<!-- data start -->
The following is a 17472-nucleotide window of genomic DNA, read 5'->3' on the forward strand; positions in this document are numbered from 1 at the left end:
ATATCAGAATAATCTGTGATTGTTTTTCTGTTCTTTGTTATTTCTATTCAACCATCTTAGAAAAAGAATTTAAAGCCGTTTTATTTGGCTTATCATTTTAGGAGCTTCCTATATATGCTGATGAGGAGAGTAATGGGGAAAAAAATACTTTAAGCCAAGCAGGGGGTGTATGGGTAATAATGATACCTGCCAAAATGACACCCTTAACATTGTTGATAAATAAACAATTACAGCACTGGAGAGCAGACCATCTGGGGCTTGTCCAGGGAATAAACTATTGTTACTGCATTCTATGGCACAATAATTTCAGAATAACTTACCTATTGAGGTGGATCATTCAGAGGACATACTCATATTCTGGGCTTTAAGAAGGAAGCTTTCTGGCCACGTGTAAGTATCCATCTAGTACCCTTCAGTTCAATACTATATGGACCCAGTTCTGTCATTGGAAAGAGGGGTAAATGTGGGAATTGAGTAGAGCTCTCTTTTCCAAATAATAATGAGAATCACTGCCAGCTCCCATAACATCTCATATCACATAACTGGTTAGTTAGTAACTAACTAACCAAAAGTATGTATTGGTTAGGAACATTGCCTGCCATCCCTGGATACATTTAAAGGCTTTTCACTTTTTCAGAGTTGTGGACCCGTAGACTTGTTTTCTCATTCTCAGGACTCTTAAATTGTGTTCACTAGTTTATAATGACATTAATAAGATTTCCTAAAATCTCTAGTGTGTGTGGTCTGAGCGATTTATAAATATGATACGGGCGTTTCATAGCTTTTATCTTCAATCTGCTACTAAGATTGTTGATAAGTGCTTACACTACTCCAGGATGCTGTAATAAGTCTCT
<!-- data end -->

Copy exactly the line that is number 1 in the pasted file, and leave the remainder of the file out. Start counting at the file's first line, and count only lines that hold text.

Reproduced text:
The following is a 17472-nucleotide window of genomic DNA, read 5'->3' on the forward strand; positions in this document are numbered from 1 at the left end: